Empirical research is crucial for better tax enforcement in the developing world
I had the privilege to participate in the UNU-WIDER Winter School as one of the lecturers. In this blog, I explain my main takeaways for students and why I found this capacity development initiative important and urgent. Having more data, particularly on tax avoidance in African countries, brings great opportunities for tax revenue mobilization.
For a long time now my main research interest has been the challenge of taxing multinational firms in less developed countries. This topic is important, formidable, and interesting for multiple reasons.
We know that countries in the Global South want to gain more tax revenues to achieve greater financial independence —instead of relying on donations or loans from other countries — to be able to provide more and better social services and support systems for their citizens, and to support sustainable economic growth. But in the current situation multinational firms often get away without paying their fair share of taxes to these countries.
Developing countries face a difficult trade-off
Raising the level of tax revenues collected in these countries has proven to be easier said than done. When it comes to raising revenue from big multinational firms, developing countries often face a fierce trade-off.
On the one hand, countries want to attract big firms and investments. They benefit from the well-paid jobs that these companies create and from knowledge spillovers to the local economy. Empirical evidence shows that corporate tax provisions are instrumental to increase foreign direct investment. Consistent with this evidence, many countries have established so-called special economic zones (SEZs), that feature special low corporate tax rates for firms that relocate there, to foster foreign direct investments.
On the other hand, multinationals, as the largest firms in developing nations, can be a source of significant revenues. Their tax payments shape aggregate revenue collection and the associated provision of much-needed public goods and services.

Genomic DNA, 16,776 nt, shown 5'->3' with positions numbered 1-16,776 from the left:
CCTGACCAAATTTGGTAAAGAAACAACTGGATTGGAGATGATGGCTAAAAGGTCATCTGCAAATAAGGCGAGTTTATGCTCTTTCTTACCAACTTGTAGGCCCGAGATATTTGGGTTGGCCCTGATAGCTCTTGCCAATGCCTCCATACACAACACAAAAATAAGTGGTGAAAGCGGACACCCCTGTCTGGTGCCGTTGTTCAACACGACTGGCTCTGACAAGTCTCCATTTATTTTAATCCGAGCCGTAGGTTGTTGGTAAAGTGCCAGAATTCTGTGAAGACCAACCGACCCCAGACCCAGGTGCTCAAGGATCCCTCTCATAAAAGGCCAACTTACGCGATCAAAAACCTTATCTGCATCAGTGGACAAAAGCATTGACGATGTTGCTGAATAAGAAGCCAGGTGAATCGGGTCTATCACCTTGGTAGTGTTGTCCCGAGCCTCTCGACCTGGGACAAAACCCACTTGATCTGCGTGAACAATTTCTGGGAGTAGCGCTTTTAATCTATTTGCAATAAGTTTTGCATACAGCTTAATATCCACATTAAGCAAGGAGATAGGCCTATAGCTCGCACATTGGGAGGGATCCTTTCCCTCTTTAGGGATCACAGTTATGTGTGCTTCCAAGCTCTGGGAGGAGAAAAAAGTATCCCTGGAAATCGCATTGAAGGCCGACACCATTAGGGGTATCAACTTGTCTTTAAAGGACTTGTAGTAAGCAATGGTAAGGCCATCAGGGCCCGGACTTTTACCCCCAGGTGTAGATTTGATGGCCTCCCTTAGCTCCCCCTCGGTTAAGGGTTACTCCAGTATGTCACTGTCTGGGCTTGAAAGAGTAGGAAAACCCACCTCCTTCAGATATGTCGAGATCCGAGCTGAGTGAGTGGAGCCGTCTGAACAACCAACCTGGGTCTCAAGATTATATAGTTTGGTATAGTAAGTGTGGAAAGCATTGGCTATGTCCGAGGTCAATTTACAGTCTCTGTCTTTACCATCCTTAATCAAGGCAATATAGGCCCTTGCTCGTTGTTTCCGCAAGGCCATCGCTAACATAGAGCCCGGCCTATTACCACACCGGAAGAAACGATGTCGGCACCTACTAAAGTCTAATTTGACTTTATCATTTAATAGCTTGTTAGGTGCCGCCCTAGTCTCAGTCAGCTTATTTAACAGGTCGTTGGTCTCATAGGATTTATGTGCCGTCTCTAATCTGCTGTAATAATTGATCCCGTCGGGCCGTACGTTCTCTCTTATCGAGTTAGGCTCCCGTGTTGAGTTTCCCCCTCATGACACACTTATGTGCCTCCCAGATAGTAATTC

Profit shifting strategies by multinational firms that strip income from high-tax nations and shift it to low-tax countries are therefore a thorn in the side of governments, which struggle to collect tax revenues. Over recent years, many governments have implemented measures to prevent taxable profits generated in their country from being extricated. Just recently, many low-income countries joined the internationally coordinated effort to constrain profit shifting by the OECDs’ Base Erosion and Profit Shifting project.
But, in many cases, this has led to tensions and an inconsistent mix of policy instruments — some that offer tax incentives to attract multinational firms, and others that aim to increase the effective tax burden of these firms by limiting profit shifting behaviour.
Great opportunities now available to tackle the challenges
At the UNU-WIDER Winter School course on tax policy research, I covered the empirical evidence on the taxation of multinational firms in less developed countries. The reflections in my lecture included the impact of taxes on the behaviour of multinational firms, the extent of profit shifting to low-tax countries, channels used to shift profits, and the effectiveness of governments’ countermeasures.
These are pressing issues. While a lack of high-quality data has prevented analysing these questions in the context of developing nations for years and decades, more and more tax authorities on the African continent have recently started to allow researchers to access the tax administrative data needed to do empirical research in this area. Access to data brings great opportunities to shed light on the tax revenue and real economic effects of different corporate tax instruments. This evidence provides guidance for policymakers that aim to design beneficial corporate tax policies for their countries.
A course bigger than its size
The Winter School course brought together a magnificent group of leading researchers and students from all over Africa to learn about the state of tax and development-related research. The course also allowed us to exchange ideas about research questions, data sources available in students’ host countries, and the design of empirical strategies.
For me, the course was a stimulating event with terrific interaction with a young and ambitious group of scholars in the beautiful surroundings of Stellenbosch, South Africa. As a result of the encounter, I am currently drafting a proposal with one of these students to work on a joint project and obtain some funding for his PhD.
For me the UNU-WIDER Winter School has already proven to be a course bigger than its curriculum alone. At best it can spark a remarkable change in revenue authorities all around Africa, and can help to design corporate tax systems that appropriately balance the need for revenue and the need for investments for the benefit of low-income countries.
The views expressed in this piece are those of the author(s), and do not necessarily reflect the views of the Institute or the United Nations University, nor the programme/project donors.